In our study, the main point of divergence is dog vaccination. Resistance can be due to the local interpretation of rabies transmission, in which dog-to-dog transmission receives little attention, but also to the inexperience of rural residents in this matter. Dog rabies vaccination campaigns are rare in rural India, and among dog-related issues, rabies is a low-priority concern for Indians (66). A study in Anand, in our fieldwork area, found that only 6% of respondents believe that dog vaccination controls human rabies, while 76% did not consider rabies vaccination important in pet dogs (58). In rural India, veterinary consultation for dogs is low (10), arguably due to both the negligible economic value of dogs compared to livestock and also the generally low position of (free-roaming) dogs in Hinduism (67) and Islam (68). Structural drivers such as poverty and limited interest in dog health from the government veterinary sector contribute to poor dog welfare standards. We, therefore, make three recommendations. First, even though some respondents in our study mentioned dog-to-dog transmission of rabies, human and dog rabies are deeply interlinked in the Hadkai Mata-related healthworld. Hence, an internally congruent and synchronized One Health strategy is fundamental. For example, it could be emphasized that dog vaccination, while preventing a dog from becoming infected by rabies, does not alter dog behavior [as feared in South Africa—(69)], or automatically reduce dog bites (which may already be commonly experienced from healthy dogs). In the beginning, insisting on dog bite prevention could be counterproductive, because of the value assigned to biting dogs as a means to social health. Second, given that in rural India pet dogs are usually free-roaming, the message should be conveyed—in a culturally-sensitive way—that these dogs can also be rabid. Third, instead of focusing on individual dog ownership practices, it seems more sensitive and effective to work on community-based dog keeping practices and values (as demonstrated, for example, by the strong social cohesion and shared responsibility that emerge when villagers agree with not killing rabid dogs and waiting for them to leave). Considerable work will be needed to develop strategies for controlling rabies through dog vaccination [including oral vaccination approaches—(70)] that can be implemented effectively and acceptably in these communities.

Strengths and Limitations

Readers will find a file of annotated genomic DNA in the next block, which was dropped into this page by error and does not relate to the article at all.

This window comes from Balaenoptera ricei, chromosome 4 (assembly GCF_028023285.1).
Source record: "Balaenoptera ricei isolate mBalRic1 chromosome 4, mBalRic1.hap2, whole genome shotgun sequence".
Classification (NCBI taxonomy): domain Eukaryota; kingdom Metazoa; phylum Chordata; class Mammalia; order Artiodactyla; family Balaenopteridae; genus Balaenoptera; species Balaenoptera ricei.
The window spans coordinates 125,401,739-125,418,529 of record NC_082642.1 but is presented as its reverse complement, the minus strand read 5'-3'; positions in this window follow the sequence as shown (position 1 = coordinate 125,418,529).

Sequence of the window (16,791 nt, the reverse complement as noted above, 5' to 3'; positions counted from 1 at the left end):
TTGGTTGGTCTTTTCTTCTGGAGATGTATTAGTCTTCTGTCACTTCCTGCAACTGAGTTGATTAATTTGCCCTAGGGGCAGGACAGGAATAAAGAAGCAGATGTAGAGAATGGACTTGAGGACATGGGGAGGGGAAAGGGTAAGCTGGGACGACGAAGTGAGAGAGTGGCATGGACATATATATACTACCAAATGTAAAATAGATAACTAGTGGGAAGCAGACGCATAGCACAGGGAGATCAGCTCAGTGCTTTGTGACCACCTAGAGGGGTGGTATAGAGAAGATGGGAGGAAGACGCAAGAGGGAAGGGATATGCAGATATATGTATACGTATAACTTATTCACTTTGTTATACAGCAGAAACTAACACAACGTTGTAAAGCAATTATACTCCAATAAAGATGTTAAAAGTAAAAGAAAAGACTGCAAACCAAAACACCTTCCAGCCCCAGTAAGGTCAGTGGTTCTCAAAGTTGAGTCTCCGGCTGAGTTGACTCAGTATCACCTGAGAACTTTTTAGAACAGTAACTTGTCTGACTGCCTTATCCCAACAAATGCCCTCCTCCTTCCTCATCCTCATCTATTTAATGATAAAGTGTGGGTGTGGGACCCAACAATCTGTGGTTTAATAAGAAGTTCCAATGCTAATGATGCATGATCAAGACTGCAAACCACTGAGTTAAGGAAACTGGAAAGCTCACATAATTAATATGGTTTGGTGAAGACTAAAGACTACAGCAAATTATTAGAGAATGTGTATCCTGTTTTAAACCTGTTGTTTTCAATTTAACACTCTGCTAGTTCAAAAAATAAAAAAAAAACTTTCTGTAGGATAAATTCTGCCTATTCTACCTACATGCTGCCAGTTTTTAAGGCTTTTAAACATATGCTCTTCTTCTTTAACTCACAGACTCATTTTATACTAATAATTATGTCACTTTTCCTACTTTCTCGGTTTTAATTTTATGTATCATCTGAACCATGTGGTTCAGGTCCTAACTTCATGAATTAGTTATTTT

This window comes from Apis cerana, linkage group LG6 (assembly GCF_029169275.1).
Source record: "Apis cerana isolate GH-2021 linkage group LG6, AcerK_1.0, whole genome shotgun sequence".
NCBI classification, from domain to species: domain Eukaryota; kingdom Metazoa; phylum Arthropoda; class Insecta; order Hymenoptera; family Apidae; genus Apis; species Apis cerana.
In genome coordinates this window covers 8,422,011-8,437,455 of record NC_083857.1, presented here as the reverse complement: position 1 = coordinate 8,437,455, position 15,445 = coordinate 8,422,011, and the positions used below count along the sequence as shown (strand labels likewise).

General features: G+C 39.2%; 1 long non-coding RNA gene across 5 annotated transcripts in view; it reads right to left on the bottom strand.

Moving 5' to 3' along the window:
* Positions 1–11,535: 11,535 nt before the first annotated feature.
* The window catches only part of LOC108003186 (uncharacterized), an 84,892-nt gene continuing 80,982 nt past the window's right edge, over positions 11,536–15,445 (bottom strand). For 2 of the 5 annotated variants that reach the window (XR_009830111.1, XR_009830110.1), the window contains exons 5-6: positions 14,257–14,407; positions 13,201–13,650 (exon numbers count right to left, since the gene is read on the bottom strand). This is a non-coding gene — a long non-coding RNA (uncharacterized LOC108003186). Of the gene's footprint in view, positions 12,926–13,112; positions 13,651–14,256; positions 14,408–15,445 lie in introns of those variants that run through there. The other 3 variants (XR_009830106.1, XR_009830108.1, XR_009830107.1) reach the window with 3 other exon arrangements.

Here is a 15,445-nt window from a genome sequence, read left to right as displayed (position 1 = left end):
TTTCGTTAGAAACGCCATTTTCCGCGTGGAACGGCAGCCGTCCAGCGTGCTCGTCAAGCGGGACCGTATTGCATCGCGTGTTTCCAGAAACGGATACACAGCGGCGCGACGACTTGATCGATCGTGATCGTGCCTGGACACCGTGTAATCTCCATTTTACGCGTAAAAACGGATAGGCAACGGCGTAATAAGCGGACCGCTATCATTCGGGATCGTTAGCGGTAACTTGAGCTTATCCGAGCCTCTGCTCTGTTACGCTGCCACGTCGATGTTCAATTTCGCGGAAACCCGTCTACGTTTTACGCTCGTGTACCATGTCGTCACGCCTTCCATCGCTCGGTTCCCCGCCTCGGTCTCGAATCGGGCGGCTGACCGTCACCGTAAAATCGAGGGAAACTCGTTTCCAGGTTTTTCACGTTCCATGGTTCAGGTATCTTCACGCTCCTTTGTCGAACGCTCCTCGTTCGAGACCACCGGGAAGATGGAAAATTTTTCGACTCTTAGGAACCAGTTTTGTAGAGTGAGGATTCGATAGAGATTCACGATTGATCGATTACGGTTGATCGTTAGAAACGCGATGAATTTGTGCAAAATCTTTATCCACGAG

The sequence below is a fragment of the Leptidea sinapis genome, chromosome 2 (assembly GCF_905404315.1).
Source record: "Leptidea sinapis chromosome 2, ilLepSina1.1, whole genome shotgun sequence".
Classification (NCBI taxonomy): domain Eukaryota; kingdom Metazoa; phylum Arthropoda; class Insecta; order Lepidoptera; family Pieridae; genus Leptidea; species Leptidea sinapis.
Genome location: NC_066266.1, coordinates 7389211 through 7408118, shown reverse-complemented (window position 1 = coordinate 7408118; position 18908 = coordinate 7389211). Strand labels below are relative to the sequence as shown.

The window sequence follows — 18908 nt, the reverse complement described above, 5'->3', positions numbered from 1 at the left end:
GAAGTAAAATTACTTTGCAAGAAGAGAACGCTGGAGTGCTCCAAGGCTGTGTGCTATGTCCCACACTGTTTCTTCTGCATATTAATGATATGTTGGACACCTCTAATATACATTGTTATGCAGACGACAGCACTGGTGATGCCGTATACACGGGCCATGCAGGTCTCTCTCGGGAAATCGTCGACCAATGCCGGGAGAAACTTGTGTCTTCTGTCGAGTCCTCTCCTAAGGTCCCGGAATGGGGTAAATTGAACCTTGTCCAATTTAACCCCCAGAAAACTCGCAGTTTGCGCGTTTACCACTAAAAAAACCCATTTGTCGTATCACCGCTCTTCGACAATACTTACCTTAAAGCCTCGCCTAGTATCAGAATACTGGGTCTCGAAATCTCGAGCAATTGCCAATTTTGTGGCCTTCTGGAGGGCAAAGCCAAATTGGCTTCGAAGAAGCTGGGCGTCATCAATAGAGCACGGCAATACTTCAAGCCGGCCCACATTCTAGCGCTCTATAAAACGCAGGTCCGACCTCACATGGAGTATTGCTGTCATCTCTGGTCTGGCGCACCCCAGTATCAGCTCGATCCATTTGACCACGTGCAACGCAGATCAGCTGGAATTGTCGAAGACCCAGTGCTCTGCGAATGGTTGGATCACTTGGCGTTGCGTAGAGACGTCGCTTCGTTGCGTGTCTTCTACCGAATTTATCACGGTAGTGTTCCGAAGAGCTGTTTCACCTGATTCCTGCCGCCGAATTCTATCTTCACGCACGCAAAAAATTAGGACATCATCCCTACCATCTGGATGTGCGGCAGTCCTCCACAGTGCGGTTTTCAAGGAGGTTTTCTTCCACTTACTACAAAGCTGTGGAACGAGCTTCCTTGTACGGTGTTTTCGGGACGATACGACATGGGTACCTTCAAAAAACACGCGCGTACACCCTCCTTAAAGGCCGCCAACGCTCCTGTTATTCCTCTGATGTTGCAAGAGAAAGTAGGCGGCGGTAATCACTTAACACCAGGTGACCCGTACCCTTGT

This anthropological paper is the first on Hadkai Mata, probably the only goddess, in any current world religion, worshiped specifically in case of rabies exposure. We provided rich and from-the-ground-up data on the Hadkai Mata-related healthworld with regards to both human and dog rabies. Having all the interviews carried out by the same research team allowed for consistency in data collection. For many of the discussed topics, saturation was reached and courtesy bias seemed minimal. Nevertheless, because of the pandemic, we could not discuss our results with the study participants and collect more interviews. More importantly, we could not perform the planned contact tracing interviews starting from Hadkai Mata temples, to retrospectively chart the patients' journeys through faith-based and, probably, biomedical healthcare; document their actual actions and underlying reasons (research question 2); collect their views on dog keeping and dog vaccination; and—above all—understand the structural challenges they face as socially and economically marginalized people in accessing livelihood assets and, when exposed to rabies, healthcare (71). This contact tracing study would have provided us with quantitative information about the extent to which the bhuva's recommendations are actually followed by dog bite victims. From a qualitative point of view, as most of the dog bite victims that seek Hadkai Mata's protection are likely to belong to the same social group of most bhuva—low-income, low-caste, poorly educated—we do not expect major discrepancies in how Hadkai Mata and her management of rabies are imagined. Nevertheless, the perspective of temple goers is necessary to complete the description of the bhuva and their role in attaining physical and social health. Coding was performed only by one researcher (with a background in South Asian studies), but problematic passages were discussed with the research assistant. As this study refers to a particular social and religious context, it may have low external generalizability. However, traditional and faith healing for rabies likely exists in all endemic countries. The approach we used to explore this issue can be applied to all healthworlds, of rabies and any other disease.